Ludmila Lekes

Ludmila Lekes

Former Private Client Manager, Philanthropy Services

Charities Aid Foundation


5 May 2021

Navigating the ethical and legal issues raised by so-called ‘tainted donations’ is one of the longest-running challenges for philanthropy. Elsewhere on this blog, we outline the dilemmas charities face when accepting historically problematic wealth, but it is important for any donor and charitable entity to also fully understand the legal definitions and implications of the term.

Tainted donations were first introduced into UK law through Schedule 3 to the Finance Act 2011 in an effort to prevent gift aid fraud that can occur in circumstances where a donation can no longer be classified as charitable, but is still used to gain tax relief.

Given that funds donated to donor-advised funds (DAFs) benefit from UK tax relief and Gift Aid is often reclaimed on donors’ behalf, all DAFs must comply with the above, as well as the UK charity law and HMRC guidance on tainted donations as set out in Annex viii in the HMRC’s detailed guidance notes for charities. Any outgoing grants that are later deemed non-charitable can have severe tax repercussions for the DAF, as well as the individual donors, and the beneficiary charity.


The Schedule 3 to the Finance Act 2011 sets out three conditions that must all be met for a donation to be considered tainted:

Condition A - the donation to the charity and arrangements entered into by the donor are connected.

*This would include a scheme, arrangement or understanding of any kind between the donors and the charity that may involve one or more transactions and results in a mutual understanding between two or more parties that some action will or will not be taken as a result.

Condition B - the main purpose of entering into the arrangements is for the donor, or someone connected to the donor, to receive a financial advantage directly or indirectly from the charity.

Condition C - the donation isn’t made by a qualifying charity-owned company or relevant housing provider linked with the charity to which the donation is made.

*This is to ensure that a donation is still acceptable if the donor is a charity subsidiary or a housing association linked to the beneficiary.


The HMRC conducts its own checks on Gift Aid declarations, but any DAF provider still bears the responsibility for monitoring all outgoing grants to be able to demonstrate that it has taken all reasonable steps to ensure that outgoing donations adhere to the definition of a charitable donation as defined by UK law.

To identify problems at an early stage, and demonstrate that all outgoing payments are charitable, DAFs collect evidence of:

  1. The UK charitable purpose for which each payment was given
  2. Confirmation that there is no tangible material or financial personal benefit to donor as a result of the donation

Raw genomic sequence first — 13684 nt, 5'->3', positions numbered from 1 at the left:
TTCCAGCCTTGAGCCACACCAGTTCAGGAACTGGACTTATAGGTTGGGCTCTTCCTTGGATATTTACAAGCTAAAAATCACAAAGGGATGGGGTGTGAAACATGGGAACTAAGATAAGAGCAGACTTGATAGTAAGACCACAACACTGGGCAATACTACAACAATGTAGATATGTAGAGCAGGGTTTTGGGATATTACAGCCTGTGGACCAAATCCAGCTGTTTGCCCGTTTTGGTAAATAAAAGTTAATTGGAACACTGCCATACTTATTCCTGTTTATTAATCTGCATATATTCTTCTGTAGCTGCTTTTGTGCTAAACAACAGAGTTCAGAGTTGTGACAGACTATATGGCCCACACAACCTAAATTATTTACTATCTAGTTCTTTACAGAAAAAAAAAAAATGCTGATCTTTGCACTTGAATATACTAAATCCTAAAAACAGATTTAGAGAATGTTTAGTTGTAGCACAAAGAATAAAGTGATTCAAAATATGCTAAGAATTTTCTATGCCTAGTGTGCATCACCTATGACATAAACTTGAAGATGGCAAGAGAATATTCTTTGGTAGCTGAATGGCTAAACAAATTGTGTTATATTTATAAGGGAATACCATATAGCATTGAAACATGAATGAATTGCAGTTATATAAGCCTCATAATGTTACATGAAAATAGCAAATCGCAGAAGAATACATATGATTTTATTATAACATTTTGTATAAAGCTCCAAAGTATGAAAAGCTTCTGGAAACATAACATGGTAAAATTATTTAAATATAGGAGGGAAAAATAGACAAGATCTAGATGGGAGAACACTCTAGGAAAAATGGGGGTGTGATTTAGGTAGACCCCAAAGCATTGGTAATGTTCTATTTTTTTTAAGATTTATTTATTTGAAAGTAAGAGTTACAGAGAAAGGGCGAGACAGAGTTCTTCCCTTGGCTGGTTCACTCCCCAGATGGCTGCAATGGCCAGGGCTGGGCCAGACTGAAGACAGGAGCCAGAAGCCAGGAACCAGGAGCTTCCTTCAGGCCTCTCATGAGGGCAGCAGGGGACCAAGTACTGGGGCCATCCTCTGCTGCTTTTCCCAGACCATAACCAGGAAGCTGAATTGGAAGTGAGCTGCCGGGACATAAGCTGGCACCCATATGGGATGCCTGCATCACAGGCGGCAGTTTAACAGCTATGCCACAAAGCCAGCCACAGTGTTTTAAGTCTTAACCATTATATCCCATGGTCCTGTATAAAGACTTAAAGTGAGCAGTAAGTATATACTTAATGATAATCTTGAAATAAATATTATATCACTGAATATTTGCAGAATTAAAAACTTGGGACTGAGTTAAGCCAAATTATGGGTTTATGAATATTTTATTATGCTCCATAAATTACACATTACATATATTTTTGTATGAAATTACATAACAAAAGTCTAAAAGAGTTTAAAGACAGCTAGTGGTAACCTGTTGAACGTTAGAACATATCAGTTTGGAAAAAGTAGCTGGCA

3. No link between the donor and beneficiary

Where the donor is linked to the charity in some way, for example he is a Trustee or Treasurer or a person connected to the donor is, the DAF needs to ensure that it is clearly demonstrated that the donor does not benefit from the donation or uses the funds for a non-charitable purpose. Subsequently, such connections and donations may need to be reported to the HMRC. However, this in no way delays any donations or creates additional administrative burden for the recipient charity.


DAF providers and donors making a donation that is deemed ‘tainted’ can no longer benefit from any applicable tax relief. If the donation would have otherwise qualified for the Gift Aid scheme, the DAF, the donor, and any other connected or advantaged person tied to the tainted donation are liable to pay an income tax charge on the repayment of tax that would have been due to the charity. If the charity was a party to the relevant arrangements and HMRC investigation concludes that it was aware of donors obtaining a benefit from the tainted donation, it equally faces a tax charge.


A number of changes to the UK legislation since 2011 and increased scrutiny philanthropists have rightfully become subjected to over the past years, have necessitated a more thorough approach to the everyday monitoring of and reporting on the activities of DAF providers in the UK.

The donors’ relationship with the charities they support, and the organisations’ acknowledgement of their benefactors may often tread the line of what could be considered a ‘donor benefit’, particularly in the context of corporate giving. To pre-empt any issues and help protect the reputation of both the donor and the recipient charity, it is always best to exercise caution and declare any possible ties to any charitable organisation ahead of issuing a grant. 

Whenever in doubt, please don’t hesitate to contact your private client manager for further guidance.